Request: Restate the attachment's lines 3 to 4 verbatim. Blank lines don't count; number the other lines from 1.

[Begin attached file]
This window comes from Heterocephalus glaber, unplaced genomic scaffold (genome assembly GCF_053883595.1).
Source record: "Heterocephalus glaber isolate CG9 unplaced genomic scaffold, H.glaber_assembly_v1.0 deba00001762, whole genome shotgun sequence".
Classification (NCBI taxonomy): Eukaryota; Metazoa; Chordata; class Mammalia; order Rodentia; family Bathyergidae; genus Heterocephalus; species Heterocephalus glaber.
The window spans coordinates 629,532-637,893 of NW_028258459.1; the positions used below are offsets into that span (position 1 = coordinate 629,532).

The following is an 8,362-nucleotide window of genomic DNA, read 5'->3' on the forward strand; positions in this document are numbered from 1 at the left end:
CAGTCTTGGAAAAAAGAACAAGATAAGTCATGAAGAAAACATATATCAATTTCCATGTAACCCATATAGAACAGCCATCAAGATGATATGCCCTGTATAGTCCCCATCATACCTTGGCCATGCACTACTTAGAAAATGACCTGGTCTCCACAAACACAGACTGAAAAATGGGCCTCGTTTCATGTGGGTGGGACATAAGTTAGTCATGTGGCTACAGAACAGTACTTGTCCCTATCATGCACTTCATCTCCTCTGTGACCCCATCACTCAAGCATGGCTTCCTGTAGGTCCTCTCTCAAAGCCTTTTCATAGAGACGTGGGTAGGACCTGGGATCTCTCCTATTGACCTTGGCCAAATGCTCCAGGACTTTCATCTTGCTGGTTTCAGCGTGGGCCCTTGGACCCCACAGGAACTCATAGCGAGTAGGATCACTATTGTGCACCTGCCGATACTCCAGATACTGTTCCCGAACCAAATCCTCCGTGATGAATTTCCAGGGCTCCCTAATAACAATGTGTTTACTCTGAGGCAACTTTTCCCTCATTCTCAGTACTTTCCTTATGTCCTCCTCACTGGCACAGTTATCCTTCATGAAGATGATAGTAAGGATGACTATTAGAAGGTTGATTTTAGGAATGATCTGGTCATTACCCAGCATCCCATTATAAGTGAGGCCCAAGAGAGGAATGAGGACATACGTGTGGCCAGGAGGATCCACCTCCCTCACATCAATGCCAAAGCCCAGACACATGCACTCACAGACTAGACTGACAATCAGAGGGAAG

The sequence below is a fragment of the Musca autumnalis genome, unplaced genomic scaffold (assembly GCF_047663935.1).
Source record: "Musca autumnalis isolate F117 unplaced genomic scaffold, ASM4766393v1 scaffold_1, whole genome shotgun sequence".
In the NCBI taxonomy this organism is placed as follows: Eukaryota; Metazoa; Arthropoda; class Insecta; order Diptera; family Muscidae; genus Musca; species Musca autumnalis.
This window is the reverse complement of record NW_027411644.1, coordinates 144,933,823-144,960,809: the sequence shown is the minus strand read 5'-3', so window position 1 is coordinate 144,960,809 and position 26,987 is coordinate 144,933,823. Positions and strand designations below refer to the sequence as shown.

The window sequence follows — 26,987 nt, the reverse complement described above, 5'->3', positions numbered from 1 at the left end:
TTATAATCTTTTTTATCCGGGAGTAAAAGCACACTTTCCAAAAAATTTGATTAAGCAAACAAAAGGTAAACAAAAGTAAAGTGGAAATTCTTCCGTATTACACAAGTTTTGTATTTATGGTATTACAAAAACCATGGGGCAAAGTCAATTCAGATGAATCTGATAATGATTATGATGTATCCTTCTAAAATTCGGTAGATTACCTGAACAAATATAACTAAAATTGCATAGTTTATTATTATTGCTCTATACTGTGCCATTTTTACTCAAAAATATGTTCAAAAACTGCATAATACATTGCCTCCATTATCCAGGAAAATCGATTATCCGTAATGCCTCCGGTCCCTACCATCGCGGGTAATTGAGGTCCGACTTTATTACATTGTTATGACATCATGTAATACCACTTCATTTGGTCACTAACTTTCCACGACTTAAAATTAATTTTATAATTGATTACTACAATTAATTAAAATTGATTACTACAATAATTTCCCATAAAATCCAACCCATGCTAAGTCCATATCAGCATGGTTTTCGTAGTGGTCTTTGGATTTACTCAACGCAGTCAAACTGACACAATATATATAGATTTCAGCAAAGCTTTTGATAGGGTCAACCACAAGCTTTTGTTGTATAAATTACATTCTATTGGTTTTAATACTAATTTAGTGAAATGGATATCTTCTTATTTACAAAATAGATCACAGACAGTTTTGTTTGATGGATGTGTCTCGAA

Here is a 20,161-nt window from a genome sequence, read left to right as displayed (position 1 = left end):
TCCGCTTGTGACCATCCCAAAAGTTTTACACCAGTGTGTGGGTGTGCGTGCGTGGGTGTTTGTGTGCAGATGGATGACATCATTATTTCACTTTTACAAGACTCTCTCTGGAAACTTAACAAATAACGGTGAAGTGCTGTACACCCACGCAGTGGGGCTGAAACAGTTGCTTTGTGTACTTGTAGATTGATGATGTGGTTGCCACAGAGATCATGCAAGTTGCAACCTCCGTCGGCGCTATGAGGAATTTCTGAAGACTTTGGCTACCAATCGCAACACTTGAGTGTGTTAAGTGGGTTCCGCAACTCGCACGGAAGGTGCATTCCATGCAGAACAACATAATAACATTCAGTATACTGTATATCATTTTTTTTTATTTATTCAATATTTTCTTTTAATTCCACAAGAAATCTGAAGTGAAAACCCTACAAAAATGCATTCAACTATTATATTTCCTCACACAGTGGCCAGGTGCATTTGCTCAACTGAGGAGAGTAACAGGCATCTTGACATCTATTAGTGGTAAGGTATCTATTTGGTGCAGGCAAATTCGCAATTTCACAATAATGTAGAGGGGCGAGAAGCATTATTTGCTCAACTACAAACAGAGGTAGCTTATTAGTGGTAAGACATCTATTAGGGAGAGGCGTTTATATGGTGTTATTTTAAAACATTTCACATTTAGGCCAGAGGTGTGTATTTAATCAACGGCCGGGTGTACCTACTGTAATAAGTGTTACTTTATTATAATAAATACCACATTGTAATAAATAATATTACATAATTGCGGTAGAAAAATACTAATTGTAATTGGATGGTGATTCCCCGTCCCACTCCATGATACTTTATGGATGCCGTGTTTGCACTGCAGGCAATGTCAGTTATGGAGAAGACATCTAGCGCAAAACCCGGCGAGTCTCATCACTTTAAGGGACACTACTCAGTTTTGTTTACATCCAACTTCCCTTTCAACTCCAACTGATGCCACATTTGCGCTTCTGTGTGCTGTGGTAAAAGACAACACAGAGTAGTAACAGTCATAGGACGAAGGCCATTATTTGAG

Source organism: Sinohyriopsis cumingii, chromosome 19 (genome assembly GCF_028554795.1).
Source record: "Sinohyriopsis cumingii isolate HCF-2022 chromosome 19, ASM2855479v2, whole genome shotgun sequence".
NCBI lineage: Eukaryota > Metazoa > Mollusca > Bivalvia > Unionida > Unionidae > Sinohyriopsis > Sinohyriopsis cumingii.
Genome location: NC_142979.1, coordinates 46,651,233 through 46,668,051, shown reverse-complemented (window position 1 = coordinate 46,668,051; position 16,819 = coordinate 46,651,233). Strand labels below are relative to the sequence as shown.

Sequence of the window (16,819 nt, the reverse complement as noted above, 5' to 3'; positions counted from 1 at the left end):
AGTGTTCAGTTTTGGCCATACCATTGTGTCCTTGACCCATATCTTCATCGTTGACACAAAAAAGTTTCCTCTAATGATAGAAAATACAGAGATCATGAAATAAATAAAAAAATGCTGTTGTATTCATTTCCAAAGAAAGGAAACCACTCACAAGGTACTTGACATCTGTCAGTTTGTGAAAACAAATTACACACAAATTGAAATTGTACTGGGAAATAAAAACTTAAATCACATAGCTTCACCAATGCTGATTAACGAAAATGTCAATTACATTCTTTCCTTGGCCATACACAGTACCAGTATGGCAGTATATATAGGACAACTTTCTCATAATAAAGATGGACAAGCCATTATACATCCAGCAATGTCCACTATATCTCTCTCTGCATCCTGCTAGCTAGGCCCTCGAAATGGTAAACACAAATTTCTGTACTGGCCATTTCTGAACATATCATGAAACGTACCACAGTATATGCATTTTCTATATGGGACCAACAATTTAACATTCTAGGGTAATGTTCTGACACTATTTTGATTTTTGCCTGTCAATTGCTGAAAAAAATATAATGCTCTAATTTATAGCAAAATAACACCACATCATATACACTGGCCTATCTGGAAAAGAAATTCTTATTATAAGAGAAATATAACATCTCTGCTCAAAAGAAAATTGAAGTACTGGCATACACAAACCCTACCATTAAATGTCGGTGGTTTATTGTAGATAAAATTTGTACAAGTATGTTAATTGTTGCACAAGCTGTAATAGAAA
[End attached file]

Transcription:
Classification (NCBI taxonomy): Eukaryota; Metazoa; Chordata; class Mammalia; order Rodentia; family Bathyergidae; genus Heterocephalus; species Heterocephalus glaber.
The window spans coordinates 629,532-637,893 of NW_028258459.1; the positions used below are offsets into that span (position 1 = coordinate 629,532).